Killed in Action on Wednesday, 27th March 1918, age 19.
Commemorated on Panel 68 to 72 of Pozieres Memorial, Somme, France.
1st/8th Bn., Durham Light Infantry. 151st Brigade of 50th Division.
Son of Mr Joseph Henry Jeavons and Mrs Hannah Elizabeth Jeavons, of 6 Tibbington Road, Tipton, Staffs.
Born: Tipton, Enlisted: Tipton, Resident: Unknown.
First landed France & Flanders, post 31st December 1915.
Medal entitlement: British War Medal, Victory Medal.
Soldier's Papers at National Archives did not survive.
Commemorated on the Tipton Library, and St. John's memorials.
Commemorated here because he appears on a Tipton memorial.
Link to Commonwealth War Graves Site: www.cwgc.org/find-war-dead/casualty/1583364/
Birth of Joseph William Jeavons registered March quarter 1899 in Dudley.
13 Meadow Lane, Sedgley, Staffs.
Joseph Jeavons (26, L & NW Railway Carter, born Sedgley), his wife Sarah (26, born Barrow-in-Furness), and their 2 children: Joseph William (2, born Sedgley), Alfred (4 months, born Sedgley).
Sarah Jeavons died in 1902, and Joseph married Hannah Elizabeth Fisher in 1904.
6 Tibbington Road, Tipton, Staffs.
Joseph Henry Jeavons (37, Carter for LNW Railway, born Deepfields), his wife Hannah Elizabeth (30, born Prices End), and their 3 children: William Joseph (12, born Deepfields), William Alfred (4, born Princes End), and Bearice Violet (2, born Princes End).
Joseph enlisted on 30th April 1917 at Wolverhampton and became number 17869 in the 5th Battalion, Training Reserve. He was 18 years and 90 days old, 5 feet 4½ inches tall with a 31-inch chest, and weighed a mere 92lbs (6st 8lbs). He was employed as a Striker Rivetter (Tube) in a colliery. His Next of Kin was his father, Mr Joseph Henry Jeavons, of 6 Tibbington Road, Tipton.
During training at Rugeley Camp and South Shields, he had a few disciplinary problems: absent from tattoo, not complying with an order, overstaying his special pass, and having an untidy billet. In total he was Confined to Barracks for 34 days.
On 13th February 1918 he landed in France and transferred to 19th Bn., Durham Light Infantry (DLI), and then on the 15th February to the 1/8th Bn., DLI. It was whilst serving with the 1/8th Bn., DLI that he was killed on 27th March 1918, he has no known grave and is commemorated on the Pozieres Memorial on the Somme.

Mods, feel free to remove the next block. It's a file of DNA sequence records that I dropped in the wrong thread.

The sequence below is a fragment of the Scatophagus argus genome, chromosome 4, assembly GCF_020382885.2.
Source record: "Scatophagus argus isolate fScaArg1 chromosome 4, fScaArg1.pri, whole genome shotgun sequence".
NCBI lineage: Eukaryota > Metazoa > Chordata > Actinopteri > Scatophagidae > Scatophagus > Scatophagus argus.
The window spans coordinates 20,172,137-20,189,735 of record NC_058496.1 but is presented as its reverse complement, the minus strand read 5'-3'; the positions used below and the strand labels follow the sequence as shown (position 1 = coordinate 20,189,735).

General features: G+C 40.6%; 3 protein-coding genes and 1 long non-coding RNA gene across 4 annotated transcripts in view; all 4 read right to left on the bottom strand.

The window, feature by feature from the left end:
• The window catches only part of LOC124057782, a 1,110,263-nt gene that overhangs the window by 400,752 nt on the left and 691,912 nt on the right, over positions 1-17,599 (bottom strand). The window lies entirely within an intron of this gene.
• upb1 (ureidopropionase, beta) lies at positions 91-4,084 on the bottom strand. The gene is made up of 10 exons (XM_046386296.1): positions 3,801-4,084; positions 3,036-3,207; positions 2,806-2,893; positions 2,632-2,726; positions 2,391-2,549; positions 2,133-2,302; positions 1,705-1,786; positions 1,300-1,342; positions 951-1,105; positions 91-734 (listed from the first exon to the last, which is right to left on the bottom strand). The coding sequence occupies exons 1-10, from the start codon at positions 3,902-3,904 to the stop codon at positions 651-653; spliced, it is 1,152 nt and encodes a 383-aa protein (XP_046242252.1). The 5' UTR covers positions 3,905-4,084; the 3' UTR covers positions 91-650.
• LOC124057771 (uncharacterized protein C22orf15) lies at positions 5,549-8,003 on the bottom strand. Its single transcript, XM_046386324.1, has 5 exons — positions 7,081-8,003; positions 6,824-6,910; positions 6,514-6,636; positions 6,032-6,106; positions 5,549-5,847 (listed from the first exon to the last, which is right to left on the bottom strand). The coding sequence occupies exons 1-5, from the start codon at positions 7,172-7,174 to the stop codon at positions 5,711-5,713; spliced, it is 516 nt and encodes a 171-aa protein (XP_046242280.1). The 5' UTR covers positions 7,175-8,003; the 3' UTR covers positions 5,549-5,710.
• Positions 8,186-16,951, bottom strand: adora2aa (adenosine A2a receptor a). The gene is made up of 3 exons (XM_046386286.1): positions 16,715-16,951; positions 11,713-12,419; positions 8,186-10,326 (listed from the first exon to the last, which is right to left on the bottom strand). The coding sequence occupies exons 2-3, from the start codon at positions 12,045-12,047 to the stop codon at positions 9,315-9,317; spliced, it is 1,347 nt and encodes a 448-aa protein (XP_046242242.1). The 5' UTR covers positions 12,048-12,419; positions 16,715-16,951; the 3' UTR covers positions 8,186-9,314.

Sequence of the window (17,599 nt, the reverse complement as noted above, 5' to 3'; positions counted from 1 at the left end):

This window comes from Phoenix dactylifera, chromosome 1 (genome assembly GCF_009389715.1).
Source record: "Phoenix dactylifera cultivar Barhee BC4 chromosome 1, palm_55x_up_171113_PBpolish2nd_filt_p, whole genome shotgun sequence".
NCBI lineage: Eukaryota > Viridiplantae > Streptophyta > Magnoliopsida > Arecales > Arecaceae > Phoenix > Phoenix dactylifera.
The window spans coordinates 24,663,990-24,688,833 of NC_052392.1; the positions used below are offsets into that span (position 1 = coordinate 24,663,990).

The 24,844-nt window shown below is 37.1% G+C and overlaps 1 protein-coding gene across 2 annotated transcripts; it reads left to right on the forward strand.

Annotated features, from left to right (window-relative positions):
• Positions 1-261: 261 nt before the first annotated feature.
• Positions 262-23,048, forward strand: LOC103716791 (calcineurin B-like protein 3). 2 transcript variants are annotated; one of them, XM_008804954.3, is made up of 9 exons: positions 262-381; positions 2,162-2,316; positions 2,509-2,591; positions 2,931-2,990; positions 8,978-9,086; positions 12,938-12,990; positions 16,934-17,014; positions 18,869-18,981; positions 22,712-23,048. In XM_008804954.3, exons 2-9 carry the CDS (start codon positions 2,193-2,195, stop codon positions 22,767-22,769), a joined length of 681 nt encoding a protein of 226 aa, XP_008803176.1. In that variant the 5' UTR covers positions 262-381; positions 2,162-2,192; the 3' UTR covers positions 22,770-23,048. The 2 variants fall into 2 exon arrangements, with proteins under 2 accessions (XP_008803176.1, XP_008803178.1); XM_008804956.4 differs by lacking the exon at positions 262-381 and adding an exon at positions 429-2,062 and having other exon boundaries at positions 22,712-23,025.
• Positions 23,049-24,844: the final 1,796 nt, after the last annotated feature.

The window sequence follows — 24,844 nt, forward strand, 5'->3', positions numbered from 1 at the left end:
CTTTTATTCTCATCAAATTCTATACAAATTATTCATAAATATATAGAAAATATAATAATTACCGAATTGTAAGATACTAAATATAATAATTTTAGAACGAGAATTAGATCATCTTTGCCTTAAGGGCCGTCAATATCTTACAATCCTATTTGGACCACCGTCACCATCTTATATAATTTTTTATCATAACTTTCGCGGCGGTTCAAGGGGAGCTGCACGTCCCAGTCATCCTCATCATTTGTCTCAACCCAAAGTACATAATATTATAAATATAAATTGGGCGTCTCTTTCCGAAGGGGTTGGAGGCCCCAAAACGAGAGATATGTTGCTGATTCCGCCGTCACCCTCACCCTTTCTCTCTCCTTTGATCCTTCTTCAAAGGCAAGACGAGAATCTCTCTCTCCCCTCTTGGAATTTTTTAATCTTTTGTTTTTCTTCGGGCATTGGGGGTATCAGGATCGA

An army form dated 1919 shows his parents as William Henry and Hannah Elizabeth Jeavons of 6 Tibbington Road, Tipton, with siblings: Alfred (13), Violet (11), Marion (9), Clara (6), Mabel (1).
Joseph is commemorated on St. John's Memorial as just J. Jeavons.
After Joseph's death, his outstanding army pay and allowances amounted to £3/18/5d (3 pounds, 18 shillings and 5 pence), this was paid to his father, Joseph H., in August 1918. His War Gratuity was £3/0/0d (3 pounds exactly), this was also paid to his father in November 1919. The value of the War Gratuity suggests that Joseph had enlisted within in the 12 months prior to his death.
On 21st March 1918 the Germans launched their massive spring offensives called Kaiserschlacht ('Kaiser's Battle') or 'Operation Michael', the initial thrust of which fell mainly on the British Fifth Army holding positions in the Somme area. The 151st Brigade was about 10 km to the south-east of Albert.
From 22nd March to 26th March, the 151st Brigade conducted a fighting retreat, holding positions for some time before withdrawing to new positions, occasionally making counter-attacks. On 26th March positions were held east of the road from Estrées to Assevillers but with much reduced strength and few serviceable Lewis guns.
The fighting retreat continued during which time, on 29 March, the remnants of the 50th Division, by then its strength reduced to little more than a weak composite brigade, were put under the command of the 20th (Light) Division.
It was during this fighting retreat, on 27th March, that Joseph Jeavons was killed in action. His body was never recovered and he is commemorated on the Pozieres Memorial.